As a native Arizonan, I’ve done plenty of hiking. I’ve been to the top of Picacho Peak and Piestewa Peak. I’ve been to the bottom of the Grand Canyon and Havasupai Canyon. But there is no better place to hike than Prescott. With over 80 miles of hiking trails and more being added, I could never run out of places to hike. Except for July and August, Prescott has the perfect hiking weather. Even in the summer, the monsoon rains can cool things off enough for an early morning hike.
My husband Craig and I were introduced to hiking in 2008, when the Highland Center started the hiking spree. We picked up a flyer and decided to try it. When we finished the hiking spree, we just kept on hiking–all through the winter and the spring. We’ve done the hiking spree every year since and continue to hike year round.
The hike pictured above is the Watson Dam/ Flume Trail in the spectacular Granite Dells. It’s amazing the wonders contained in only one and a half miles of trail. The hike begins with a narrow passage through huge granite boulders. It follows a ledge above a dry creek bed before suddenly plunging down into a small valley. Private property abuts both sides of the trail and homes can be seen through the trees. Reaching the loop portion of the trail, we usually go to the right, up into the rocks. Here the trail crosses solid granite. It is marked by blotches of white paint. Following the markings sometimes requires walking like a mountain goat up the slanted rock face. Vegetation is sparse consisting only of a few scrawny trees that dare to germinate in the crushed granite within the cracks of the rocks. Continuing over the top the trail goes steeply down where everything suddenly changes.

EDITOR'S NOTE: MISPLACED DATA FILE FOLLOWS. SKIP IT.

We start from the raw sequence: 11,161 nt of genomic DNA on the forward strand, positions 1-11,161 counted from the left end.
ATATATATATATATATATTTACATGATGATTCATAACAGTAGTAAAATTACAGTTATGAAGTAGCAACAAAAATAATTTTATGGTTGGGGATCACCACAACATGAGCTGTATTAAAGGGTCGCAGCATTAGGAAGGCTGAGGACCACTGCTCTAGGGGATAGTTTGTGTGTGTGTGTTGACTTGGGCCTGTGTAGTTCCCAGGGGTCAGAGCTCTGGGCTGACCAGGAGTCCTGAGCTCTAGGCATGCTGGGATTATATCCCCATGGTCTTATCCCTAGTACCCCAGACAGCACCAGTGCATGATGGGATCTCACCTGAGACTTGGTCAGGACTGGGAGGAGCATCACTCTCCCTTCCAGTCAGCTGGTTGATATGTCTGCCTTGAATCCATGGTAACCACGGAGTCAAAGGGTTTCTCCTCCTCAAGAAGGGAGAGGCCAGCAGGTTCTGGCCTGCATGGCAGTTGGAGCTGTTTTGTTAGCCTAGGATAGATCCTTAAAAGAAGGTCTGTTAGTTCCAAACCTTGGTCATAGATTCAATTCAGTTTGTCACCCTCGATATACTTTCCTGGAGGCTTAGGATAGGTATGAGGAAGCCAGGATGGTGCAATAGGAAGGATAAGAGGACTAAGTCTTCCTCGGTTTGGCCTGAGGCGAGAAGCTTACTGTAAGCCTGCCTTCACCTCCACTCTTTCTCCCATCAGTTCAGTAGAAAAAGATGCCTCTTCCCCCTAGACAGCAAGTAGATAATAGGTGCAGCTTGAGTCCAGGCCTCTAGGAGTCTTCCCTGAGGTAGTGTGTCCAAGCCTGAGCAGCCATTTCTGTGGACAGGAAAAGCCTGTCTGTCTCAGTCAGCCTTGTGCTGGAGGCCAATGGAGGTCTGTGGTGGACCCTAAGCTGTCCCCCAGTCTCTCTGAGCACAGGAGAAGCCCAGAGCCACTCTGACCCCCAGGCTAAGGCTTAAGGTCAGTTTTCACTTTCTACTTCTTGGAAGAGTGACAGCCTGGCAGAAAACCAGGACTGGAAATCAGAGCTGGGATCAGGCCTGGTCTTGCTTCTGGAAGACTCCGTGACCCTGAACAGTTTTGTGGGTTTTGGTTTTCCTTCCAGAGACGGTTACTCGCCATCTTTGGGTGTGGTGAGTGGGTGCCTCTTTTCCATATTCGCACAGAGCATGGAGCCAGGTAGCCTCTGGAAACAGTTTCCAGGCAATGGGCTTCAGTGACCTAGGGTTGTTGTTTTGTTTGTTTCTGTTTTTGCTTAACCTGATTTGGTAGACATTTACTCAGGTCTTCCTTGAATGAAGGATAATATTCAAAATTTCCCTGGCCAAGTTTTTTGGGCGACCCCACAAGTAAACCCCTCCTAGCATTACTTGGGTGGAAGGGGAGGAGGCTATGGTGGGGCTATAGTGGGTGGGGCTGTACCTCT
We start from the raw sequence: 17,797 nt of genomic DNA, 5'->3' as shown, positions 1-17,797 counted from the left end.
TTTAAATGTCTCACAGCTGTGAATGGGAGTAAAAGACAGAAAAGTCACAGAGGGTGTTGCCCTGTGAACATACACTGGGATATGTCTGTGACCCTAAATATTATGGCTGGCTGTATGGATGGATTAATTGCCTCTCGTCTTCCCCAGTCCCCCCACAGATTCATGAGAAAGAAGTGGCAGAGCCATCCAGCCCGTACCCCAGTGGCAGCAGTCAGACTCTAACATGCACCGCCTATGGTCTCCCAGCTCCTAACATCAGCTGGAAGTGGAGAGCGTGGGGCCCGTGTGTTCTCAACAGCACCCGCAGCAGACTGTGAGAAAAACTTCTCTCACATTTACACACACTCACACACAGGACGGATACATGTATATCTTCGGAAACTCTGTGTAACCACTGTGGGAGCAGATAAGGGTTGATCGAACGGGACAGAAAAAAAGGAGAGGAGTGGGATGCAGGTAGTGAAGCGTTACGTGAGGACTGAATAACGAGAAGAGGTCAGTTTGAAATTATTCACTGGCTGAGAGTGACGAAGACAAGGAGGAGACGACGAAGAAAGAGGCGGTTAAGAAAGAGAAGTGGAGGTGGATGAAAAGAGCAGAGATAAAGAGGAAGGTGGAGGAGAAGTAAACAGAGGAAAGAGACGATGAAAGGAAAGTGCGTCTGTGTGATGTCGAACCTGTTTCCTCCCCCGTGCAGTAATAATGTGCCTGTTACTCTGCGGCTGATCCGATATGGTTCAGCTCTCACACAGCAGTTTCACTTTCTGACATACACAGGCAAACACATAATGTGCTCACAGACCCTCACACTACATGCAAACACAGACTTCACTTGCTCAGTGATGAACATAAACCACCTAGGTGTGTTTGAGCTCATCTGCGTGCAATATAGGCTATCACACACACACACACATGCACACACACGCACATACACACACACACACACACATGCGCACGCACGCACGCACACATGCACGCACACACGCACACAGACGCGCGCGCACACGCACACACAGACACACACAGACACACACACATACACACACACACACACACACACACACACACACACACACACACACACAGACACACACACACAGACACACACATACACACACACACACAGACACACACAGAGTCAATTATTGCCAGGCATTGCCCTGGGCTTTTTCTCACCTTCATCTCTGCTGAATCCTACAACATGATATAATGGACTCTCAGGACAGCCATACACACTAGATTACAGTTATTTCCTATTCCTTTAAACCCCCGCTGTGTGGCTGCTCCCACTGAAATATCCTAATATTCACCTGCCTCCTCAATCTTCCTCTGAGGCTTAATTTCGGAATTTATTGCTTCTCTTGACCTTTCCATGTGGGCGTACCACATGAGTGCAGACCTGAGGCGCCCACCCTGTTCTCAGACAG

Now the landscape is lush with greenery. The narrow moss-covered flume is bordered by tall reeds. We follow the flume to the right and cross a narrow metal foot bridge. The roar of a waterfall can be heard. As we continue on, the back side of Watson Dam comes into view. A huge spray of water is gushing from the dam. The water pools below the dam among the flat granite walkways. Gigantic granite formations, at least three stories high surround the area.
We explore the many pools, watching dragonflies skitter across the water. Then we return to the flume and continue along the trail to the left as it climbs up a steep cliff above the flume. Wooden bridges provide passage across deep narrow gorges. Continuing on we see Granite Creek below us. The water babbles as it rolls over rocks in its path. Both sides of the creek are lined with trees.
As the creek bends to the east, we travel west until we reach the end of the loop. Back across the meadow, we climb up along the dry creek bed. Soon we are squeezing through the rock entry leaving behind the magical world it hides.